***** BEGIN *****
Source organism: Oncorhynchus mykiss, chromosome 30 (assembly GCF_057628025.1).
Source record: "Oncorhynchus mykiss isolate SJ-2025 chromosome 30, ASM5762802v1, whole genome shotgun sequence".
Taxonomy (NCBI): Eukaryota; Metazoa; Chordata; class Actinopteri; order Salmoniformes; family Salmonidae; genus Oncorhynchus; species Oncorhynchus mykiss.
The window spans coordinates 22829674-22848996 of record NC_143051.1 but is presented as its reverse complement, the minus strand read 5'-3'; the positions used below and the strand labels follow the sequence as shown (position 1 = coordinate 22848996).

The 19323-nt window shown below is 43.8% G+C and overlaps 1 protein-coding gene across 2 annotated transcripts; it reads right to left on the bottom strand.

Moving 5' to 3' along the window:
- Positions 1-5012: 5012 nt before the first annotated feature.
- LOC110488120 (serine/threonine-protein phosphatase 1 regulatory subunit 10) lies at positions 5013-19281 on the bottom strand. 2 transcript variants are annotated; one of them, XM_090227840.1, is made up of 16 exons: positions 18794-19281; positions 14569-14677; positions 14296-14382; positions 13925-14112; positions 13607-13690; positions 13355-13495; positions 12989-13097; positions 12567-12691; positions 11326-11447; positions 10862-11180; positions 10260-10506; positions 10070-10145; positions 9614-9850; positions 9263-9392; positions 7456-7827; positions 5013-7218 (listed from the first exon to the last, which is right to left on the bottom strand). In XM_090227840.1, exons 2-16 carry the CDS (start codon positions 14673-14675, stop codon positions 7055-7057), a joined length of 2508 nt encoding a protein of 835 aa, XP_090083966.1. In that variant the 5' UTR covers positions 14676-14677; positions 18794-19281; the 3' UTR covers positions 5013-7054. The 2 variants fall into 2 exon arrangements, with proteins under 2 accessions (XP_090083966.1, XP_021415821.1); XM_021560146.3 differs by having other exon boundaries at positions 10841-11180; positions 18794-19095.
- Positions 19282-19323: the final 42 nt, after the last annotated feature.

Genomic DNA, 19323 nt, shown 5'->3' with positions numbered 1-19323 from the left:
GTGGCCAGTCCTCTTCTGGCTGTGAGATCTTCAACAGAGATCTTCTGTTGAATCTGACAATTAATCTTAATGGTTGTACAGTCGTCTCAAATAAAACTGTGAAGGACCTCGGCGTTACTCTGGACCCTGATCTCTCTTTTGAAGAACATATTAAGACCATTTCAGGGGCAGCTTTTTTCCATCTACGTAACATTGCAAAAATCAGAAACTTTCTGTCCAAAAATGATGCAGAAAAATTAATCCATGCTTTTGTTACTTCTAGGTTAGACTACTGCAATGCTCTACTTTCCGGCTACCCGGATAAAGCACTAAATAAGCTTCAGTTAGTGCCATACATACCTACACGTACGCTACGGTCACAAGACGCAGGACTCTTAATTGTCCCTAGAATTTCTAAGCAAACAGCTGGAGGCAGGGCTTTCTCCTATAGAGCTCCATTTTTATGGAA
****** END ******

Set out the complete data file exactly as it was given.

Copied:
Source organism: Oncorhynchus mykiss, chromosome 30 (assembly GCF_057628025.1).
Source record: "Oncorhynchus mykiss isolate SJ-2025 chromosome 30, ASM5762802v1, whole genome shotgun sequence".
Taxonomy (NCBI): Eukaryota; Metazoa; Chordata; class Actinopteri; order Salmoniformes; family Salmonidae; genus Oncorhynchus; species Oncorhynchus mykiss.
The window spans coordinates 22829674-22848996 of record NC_143051.1 but is presented as its reverse complement, the minus strand read 5'-3'; the positions used below and the strand labels follow the sequence as shown (position 1 = coordinate 22848996).

The 19323-nt window shown below is 43.8% G+C and overlaps 1 protein-coding gene across 2 annotated transcripts; it reads right to left on the bottom strand.

Moving 5' to 3' along the window:
- Positions 1-5012: 5012 nt before the first annotated feature.
- LOC110488120 (serine/threonine-protein phosphatase 1 regulatory subunit 10) lies at positions 5013-19281 on the bottom strand. 2 transcript variants are annotated; one of them, XM_090227840.1, is made up of 16 exons: positions 18794-19281; positions 14569-14677; positions 14296-14382; positions 13925-14112; positions 13607-13690; positions 13355-13495; positions 12989-13097; positions 12567-12691; positions 11326-11447; positions 10862-11180; positions 10260-10506; positions 10070-10145; positions 9614-9850; positions 9263-9392; positions 7456-7827; positions 5013-7218 (listed from the first exon to the last, which is right to left on the bottom strand). In XM_090227840.1, exons 2-16 carry the CDS (start codon positions 14673-14675, stop codon positions 7055-7057), a joined length of 2508 nt encoding a protein of 835 aa, XP_090083966.1. In that variant the 5' UTR covers positions 14676-14677; positions 18794-19281; the 3' UTR covers positions 5013-7054. The 2 variants fall into 2 exon arrangements, with proteins under 2 accessions (XP_090083966.1, XP_021415821.1); XM_021560146.3 differs by having other exon boundaries at positions 10841-11180; positions 18794-19095.
- Positions 19282-19323: the final 42 nt, after the last annotated feature.

Genomic DNA, 19323 nt, shown 5'->3' with positions numbered 1-19323 from the left:
GTGGCCAGTCCTCTTCTGGCTGTGAGATCTTCAACAGAGATCTTCTGTTGAATCTGACAATTAATCTTAATGGTTGTACAGTCGTCTCAAATAAAACTGTGAAGGACCTCGGCGTTACTCTGGACCCTGATCTCTCTTTTGAAGAACATATTAAGACCATTTCAGGGGCAGCTTTTTTCCATCTACGTAACATTGCAAAAATCAGAAACTTTCTGTCCAAAAATGATGCAGAAAAATTAATCCATGCTTTTGTTACTTCTAGGTTAGACTACTGCAATGCTCTACTTTCCGGCTACCCGGATAAAGCACTAAATAAGCTTCAGTTAGTGCCATACATACCTACACGTACGCTACGGTCACAAGACGCAGGACTCTTAATTGTCCCTAGAATTTCTAAGCAAACAGCTGGAGGCAGGGCTTTCTCCTATAGAGCTCCATTTTTATGGAA